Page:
During a segment this week on the BBC’s Newsnight, Guardian journalist and environmentalist George Monbiot brought a squirrel with him and cooked it on the air in an effort to shed light on factory farming and the ethics of eating meat.
Monbiot was demonstrating the process by which he had eaten a squirrel he found as still-warm roadkill. Not surprisingly, his actions drew social media outrage as many viewers were unable to stomach the idea of roadkill as food.
Newsnight host James O’Brien was unapologetic, however, saying that although it was understood that the footage might be considered disturbing, “meat does come from animals, and yet many of us seem to forget that.”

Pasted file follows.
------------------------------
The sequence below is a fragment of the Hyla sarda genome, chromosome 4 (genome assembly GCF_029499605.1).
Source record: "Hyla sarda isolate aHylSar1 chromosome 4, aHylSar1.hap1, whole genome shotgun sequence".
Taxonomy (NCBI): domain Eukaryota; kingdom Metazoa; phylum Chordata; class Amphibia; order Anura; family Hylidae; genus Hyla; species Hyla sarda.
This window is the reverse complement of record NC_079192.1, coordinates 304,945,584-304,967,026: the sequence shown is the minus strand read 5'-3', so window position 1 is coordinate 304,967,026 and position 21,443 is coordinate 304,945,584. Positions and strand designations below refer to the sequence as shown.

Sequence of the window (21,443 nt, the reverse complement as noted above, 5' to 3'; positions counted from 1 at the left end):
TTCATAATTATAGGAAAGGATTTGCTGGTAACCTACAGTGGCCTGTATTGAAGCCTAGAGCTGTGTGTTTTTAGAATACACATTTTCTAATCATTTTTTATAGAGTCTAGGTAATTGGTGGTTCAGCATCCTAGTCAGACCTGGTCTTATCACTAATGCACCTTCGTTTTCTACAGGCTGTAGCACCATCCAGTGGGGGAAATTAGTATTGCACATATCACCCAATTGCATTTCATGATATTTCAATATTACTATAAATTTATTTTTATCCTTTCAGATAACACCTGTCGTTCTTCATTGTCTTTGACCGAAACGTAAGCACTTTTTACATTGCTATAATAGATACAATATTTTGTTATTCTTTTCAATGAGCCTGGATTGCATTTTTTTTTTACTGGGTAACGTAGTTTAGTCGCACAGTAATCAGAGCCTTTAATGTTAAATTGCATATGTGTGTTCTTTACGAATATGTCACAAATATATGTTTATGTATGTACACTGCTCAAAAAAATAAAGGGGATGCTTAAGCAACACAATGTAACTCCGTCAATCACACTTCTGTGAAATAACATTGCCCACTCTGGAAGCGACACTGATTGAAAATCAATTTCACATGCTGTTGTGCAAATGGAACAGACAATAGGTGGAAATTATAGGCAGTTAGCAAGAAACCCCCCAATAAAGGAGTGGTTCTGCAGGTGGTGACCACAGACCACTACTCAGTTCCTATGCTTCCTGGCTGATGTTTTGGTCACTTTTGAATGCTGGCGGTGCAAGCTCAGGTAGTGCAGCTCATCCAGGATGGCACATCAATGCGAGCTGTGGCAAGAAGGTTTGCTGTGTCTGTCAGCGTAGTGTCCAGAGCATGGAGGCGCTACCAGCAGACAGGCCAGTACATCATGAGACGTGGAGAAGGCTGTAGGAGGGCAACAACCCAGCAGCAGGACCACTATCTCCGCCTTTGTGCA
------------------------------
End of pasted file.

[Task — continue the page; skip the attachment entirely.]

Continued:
Monbiot followed his television appearance with an editorial in The Guardian in which he attempted to make sense of the outrage.
“On one level, I think I can understand these comments,” Monbriot wrote. “We have become so far removed from the realities of meat production that anything which reminds us of where it comes from and how it is processed (let alone reared) is disturbing and dissonant. So it should be, given the realities of factory farming and slaughterhouses. But it seems to me that some people have confused what is customary with what is ethical.
“Familiarity can render any kind of horror invisible and the common modes of livestock production are no exception. It is the unfamiliar that attracts opprobrium, even if it inflicts no harm.”